Despite a strong Australian fan base in pick-up truck circles, models such as the Ram will not be introduced in the short- to medium-term. CGA management under Mr Jenkins scuttled right-hand drive conversion programs instituted by his predecessor Judith Wheeler and he reiterated again this week that vehicles like Ram and Dakota would not be sold in Australia unless specifically engineered for right-hand drive.
Ultimately, Mr Jenkins believes that by adding Dodge product into the Jeep and Chrysler mix, combined sales will eclipse Mercedes-Benz in a very short period of time, possibly as early as 2009. Last year Mercedes-Benz sold 13,330 vehicles in its portfolio, with a 2006 expectation of around 14,500.
Mr Jenkins is confident CGA "should be able to take the lead" and comfortably sell more than 14,500 vehicles a year.
"I haven’t set a specific date as to when we’re going to have that accomplished by," he said.
"But with all the new product that we have over the next 24 months, and given the fact that we deal with a much more fluid market than Mercedes at the premium end, we’re playing in a much larger scale of the market.
"Consequently it only stands to reason that we should become the volume brand in the family."Last year Jeep and Chrysler combined sold 7557 vehicles, which was a 13 per cent increase over 2004 and the best annual performance since 1997, built largely on the arrival of the popular 300C sedan and revamped Jeep models.
"This year we’re going to do around 9000 vehicles," Mr Jenkins said. "Potentially we will blow the 9000-mark and Caliber should help us beat that."Adding Dodge to the portfolio means CGA can expect up to a third of all future sales to be Dodges, with the brand eventually becoming the volume leader.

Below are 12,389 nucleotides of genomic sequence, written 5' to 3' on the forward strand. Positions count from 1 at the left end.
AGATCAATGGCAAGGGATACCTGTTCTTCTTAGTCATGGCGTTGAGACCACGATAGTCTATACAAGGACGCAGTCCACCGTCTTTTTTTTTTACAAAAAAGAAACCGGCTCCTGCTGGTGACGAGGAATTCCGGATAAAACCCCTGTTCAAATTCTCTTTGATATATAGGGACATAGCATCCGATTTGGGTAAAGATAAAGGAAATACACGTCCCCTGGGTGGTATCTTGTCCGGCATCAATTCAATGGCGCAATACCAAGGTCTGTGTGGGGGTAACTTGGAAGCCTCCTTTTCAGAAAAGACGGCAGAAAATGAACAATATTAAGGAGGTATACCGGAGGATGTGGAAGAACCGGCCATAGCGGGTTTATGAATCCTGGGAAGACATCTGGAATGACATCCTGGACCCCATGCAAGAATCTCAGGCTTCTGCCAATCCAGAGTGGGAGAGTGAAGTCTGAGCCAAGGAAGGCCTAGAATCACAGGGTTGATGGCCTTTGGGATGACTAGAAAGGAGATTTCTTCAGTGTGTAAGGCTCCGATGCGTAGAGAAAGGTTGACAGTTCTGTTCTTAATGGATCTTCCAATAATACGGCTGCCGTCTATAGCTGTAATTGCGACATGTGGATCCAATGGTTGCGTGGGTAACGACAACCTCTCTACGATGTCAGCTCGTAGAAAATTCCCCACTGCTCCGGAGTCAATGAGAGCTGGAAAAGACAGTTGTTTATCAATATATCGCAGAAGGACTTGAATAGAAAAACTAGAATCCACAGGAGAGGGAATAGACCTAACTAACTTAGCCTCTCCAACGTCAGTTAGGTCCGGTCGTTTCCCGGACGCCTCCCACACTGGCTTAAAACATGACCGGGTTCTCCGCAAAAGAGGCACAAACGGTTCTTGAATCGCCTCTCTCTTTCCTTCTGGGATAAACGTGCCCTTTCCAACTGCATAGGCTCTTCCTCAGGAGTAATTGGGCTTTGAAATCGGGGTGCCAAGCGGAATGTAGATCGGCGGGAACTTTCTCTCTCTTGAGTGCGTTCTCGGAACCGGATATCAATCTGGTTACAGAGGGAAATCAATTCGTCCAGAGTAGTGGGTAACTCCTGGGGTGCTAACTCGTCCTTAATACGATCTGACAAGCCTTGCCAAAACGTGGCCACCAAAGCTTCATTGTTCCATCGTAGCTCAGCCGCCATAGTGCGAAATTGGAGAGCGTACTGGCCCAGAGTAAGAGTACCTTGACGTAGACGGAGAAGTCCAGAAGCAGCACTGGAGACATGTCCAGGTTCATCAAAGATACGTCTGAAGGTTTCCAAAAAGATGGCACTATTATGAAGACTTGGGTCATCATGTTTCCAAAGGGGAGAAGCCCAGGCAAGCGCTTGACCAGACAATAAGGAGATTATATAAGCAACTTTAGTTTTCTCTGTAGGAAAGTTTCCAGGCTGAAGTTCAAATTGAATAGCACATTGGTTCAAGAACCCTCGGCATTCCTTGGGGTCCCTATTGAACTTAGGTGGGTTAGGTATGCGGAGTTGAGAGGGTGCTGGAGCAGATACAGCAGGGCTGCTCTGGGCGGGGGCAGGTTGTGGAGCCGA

"We think that within a short period of time we should be able to take the lead and eventually become a top-10 seller in Australia," Mr Jenkins said. "These are very conservative estimates – certainly the trend is in the right direction.
"Dodge offers incremental growth, but so does the product offering. If you go back to 2003, we (CGA) basically had a five-car showroom. By 2008 that’s going to grow to about 20 products.
"The better part of that is that of those 20 products, 15 of them will offer hi-tech diesel alternatives."Mr Jenkins said diesel power was emerging in its own right as a desirable trait in new vehicles.
"That’s where our strategy is – we’re offering great diesel engines and will continue to do so and make that a big part of our strategy," he said. "Dodge isn’t just Caliber. It is the first vehicle to penetrate the market but Dodge is a lot more than that. It’s the top-selling brand in the US.
"We sell more Dodge in the US than we sell Chrysler and Jeep combined – that’s a big factor. It certainly complements the existing stable that we have.
"We’ve got Chrysler and Jeep, which are iconic American brands, and this is just the third brand that we’re bringing to the portfolio."As a result, Mr Jenkins believes Dodge will help build the CGA portfolio "and really establish ourselves".
According to Dodge general manager of sales Brad Fitzsimmons, Dodge will have a slightly lower pricing strategy to Chrysler.
"Dodge is going to be distinctively different to Chrysler," he said. "There may be some things we can do to separate them. And we haven’t identified all these things."
What's coming from Dodge:Caliber 1.8/2.0 - August
Caliber 2.4 RT - November
Caliber SRT/4 - 2007
Nitro 4WD - 2007
Medium sedan - 2007
Large sedan/SUV - 2008
Hornet hatch - 2008
Challenger coupe - 2008
Charger sedan - 2008